Should Medical Malpractice and Other Personal Injury Settlements Be Confidential?
Confidentiality is an important concept across many industries. Everyone agrees that some amount of personal protection of information is appropriate and that problems are created when certain information is improperly accessed.
We probably most frequently hear about issues involving data breaches at large enterprises that result in our personal information being released to criminals. We also hear a lot of talk about confidentiality in the context of businesses, including social media companies, that contend that they should be entitled to use and sell a customer’s information. Customers often disagree, and this discussion is still taking place in America.
On the other hand, companies sometimes protect information to the extent that it frustrates law enforcement. A recent example is Apple’s reluctance to unlock a criminal suspect’s iPhone.
Finally, and perhaps discussed less often, is a mutual agreement between individuals or businesses to keep information confidential. Sometimes, the agreement seems to make sense. Other times, one could argue that society is harmed by the restriction of information.
How do confidentiality provisions in settlement agreements work?
When a plaintiff files a personal injury lawsuit in court, it is a public record. If the case goes to trial, the public is free to attend and watch the trial and hear the verdict returned by the jury. Thus, the entire world can learn whether a plaintiff received a lot of money, nothing at all, or something in between. The public can hear all the evidence about the cause of the harm and the injuries to the plaintiff.
But the truth is, the great majority of cases never reach trial. Most cases are resolved and settled between the parties. As part of the process, the parties in the case enter into a settlement agreement, which is a binding contract between the parties. These settlement agreements sometimes contain confidentiality provisions (often called “non-disclosure agreements” or “NDAs”) that prohibit either party from publicly disclosing the terms of the settlement.
Differentiating contractual confidentiality provisions and other legal confidentiality requirements
In some instances, the law provides for confidentiality, whether the parties enter into an agreement or not.
For example, medical documents governed by HIPAA cannot be released without a patient’s permission. Similarly, juvenile court records and records gathered and created by many public bodies are confidential.
In contrast, confidentiality provisions in personal injury settlement agreements are private contractual provisions agreed to by the parties to a particular case.
Who Wants the Confidentiality Provision in the Personal Injury Settlement?
On occasion, both parties want the agreement. For safety or privacy reasons, a plaintiff who receives a large sum of money may not want the public to know.
However, in the great majority of cases, it is the “losing party,” i.e., the party paying the money, who wants to keep the information secret. In many cases, this is because the defendant does not want to admit liability.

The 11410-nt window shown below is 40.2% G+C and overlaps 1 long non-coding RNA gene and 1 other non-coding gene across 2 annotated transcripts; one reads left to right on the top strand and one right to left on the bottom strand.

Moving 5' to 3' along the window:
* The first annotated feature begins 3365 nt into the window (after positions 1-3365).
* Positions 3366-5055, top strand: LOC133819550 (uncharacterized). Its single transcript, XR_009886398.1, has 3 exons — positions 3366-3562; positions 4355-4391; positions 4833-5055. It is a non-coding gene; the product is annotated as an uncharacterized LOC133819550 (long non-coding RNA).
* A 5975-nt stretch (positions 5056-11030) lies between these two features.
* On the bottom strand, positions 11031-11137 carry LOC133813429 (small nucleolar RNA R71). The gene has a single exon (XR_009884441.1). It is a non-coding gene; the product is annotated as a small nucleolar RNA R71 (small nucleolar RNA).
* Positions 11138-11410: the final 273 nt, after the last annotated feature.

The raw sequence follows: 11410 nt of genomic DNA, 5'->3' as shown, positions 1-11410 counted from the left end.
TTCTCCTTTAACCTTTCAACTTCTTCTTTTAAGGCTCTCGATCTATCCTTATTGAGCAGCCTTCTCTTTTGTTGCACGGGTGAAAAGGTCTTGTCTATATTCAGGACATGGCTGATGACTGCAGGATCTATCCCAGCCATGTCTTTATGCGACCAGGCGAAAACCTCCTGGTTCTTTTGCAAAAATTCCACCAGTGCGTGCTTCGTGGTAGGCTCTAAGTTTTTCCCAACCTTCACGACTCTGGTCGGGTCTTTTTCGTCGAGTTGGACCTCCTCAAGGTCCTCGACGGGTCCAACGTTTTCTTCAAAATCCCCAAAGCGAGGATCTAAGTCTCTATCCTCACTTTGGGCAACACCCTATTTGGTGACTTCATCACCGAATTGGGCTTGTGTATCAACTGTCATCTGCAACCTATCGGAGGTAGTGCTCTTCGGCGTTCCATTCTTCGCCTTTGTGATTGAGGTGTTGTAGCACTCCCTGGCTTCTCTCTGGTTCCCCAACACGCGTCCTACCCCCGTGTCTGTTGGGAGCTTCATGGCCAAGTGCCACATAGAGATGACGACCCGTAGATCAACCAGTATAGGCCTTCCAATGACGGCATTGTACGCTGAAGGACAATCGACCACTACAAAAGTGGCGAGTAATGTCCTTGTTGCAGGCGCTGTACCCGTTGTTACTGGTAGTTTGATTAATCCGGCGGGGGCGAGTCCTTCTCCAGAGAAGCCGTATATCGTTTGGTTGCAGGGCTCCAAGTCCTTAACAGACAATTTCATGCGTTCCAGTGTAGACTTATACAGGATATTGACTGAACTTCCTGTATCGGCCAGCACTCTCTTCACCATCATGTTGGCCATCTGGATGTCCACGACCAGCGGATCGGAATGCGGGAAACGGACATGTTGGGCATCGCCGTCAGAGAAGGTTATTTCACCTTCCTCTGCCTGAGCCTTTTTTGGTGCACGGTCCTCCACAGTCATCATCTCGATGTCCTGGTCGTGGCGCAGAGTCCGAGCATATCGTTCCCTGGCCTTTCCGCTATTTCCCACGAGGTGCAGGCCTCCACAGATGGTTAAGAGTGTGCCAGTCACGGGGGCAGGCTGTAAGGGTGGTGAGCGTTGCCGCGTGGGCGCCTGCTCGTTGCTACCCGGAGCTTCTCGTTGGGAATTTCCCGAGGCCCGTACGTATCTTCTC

For example, a doctor who committed malpractice may fear that his or her reputation and practice will be harmed if information concerning the malpractice case is readily available to the public. Similarly, a trucking company or automobile driver that causes an accident may not want the public to have access to the information. Moreover, insurance companies may fear that litigation will be encouraged if people realize how much money is paid in certain cases.
Should confidential settlement agreements (NDAs) be allowed?
There are arguments to be made on both sides. There certainly seem to be times that the public is harmed by keeping information confidential. For example, a doctor or hospital guilty of medical malpractice can settle a case, require a confidentiality agreement, then deny they did anything wrong. In this case, the public is less aware that it might be safer to consider another medical care provider.
Similarly, other wrongdoers, such as negligent trucking companies or those who commit intentionally wrongful acts, can arguably hide their bad behavior from the public. This can clearly result in harm to society.
On the other hand, a plaintiff may not want personal medical conditions and injuries to be available to the public or for the public to see how much money he or she received. Moreover, sometimes defendants legitimately deny doing anything wrong but are willing to pay a settlement to avoid litigation. They have a legitimate interest in confidentiality.
Finally, defendants will sometimes pay a bigger settlement if they are promised a non-disclosure agreement. Therefore, the confidentiality agreement may increase the settlement amount for a particular plaintiff, although the information is hidden from the public.
Call with Questions
If you have suffered personal injuries as a result of medical malpractice, a semi-truck accident, an automobile collision, or any other wrongful behavior, please call us with your questions. We will help you in any way we can. The experienced personal injury lawyers at Nelson MacNeil Rayfield help victims all over Oregon. We believe it is imperative to hold wrongdoers accountable for their actions so that everyone in Oregon will be safer.